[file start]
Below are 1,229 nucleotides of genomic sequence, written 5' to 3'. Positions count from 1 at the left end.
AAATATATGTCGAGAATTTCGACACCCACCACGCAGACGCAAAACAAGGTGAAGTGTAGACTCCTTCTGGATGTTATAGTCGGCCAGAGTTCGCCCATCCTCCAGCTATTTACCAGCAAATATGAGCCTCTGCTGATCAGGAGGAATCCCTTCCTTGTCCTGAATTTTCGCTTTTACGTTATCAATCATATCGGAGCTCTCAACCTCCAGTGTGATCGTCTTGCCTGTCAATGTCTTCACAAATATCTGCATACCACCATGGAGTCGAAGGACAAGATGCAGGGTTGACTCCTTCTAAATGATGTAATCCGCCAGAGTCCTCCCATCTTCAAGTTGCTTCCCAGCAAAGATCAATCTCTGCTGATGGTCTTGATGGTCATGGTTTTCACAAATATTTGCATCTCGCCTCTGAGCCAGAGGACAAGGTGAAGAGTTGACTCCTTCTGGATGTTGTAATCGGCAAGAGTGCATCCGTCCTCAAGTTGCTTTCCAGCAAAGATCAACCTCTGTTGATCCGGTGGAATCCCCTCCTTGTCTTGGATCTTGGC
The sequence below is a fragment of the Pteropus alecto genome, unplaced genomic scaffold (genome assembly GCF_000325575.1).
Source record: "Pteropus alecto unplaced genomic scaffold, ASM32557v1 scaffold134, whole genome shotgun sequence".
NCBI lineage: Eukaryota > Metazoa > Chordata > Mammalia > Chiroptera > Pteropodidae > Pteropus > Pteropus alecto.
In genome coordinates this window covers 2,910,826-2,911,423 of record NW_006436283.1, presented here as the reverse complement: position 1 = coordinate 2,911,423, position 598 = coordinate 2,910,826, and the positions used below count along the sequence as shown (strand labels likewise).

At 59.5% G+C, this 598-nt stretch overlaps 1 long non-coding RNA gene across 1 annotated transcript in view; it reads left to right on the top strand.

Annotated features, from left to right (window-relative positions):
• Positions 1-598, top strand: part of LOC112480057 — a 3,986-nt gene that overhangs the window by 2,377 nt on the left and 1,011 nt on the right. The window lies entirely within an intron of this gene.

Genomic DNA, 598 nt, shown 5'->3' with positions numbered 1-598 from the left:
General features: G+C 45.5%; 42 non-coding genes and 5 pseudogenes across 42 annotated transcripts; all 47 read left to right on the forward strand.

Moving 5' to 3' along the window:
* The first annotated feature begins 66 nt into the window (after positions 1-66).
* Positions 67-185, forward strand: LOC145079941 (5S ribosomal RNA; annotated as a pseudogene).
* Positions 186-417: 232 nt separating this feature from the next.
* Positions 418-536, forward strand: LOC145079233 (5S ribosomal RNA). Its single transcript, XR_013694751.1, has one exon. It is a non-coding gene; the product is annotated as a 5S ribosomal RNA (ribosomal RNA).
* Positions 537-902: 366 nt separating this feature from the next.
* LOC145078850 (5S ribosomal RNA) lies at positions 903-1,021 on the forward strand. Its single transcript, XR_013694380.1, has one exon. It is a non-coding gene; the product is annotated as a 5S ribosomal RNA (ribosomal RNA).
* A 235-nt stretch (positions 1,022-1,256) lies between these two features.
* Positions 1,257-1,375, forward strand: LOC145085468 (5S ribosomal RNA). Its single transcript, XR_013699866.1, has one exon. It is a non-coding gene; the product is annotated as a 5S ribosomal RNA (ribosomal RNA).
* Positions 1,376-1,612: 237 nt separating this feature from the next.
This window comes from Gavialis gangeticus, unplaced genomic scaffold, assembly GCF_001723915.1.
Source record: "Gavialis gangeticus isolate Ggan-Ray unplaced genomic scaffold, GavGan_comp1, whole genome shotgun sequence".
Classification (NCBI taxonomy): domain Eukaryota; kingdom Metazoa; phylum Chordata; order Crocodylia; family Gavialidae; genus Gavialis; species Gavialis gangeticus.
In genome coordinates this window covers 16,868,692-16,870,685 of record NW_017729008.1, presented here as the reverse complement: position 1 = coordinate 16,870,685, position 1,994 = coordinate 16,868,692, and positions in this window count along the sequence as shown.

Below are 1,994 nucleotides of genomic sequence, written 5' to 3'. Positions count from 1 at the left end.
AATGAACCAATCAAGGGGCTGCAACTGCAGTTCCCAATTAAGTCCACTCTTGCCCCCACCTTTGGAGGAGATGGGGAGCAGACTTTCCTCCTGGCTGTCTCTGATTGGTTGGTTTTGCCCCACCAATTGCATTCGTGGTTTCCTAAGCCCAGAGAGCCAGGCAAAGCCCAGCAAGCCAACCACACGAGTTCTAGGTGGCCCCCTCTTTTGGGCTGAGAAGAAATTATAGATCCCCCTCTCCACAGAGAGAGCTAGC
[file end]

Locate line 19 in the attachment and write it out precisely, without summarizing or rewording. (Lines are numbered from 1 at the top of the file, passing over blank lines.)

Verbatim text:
* A 235-nt stretch (positions 1,022-1,256) lies between these two features.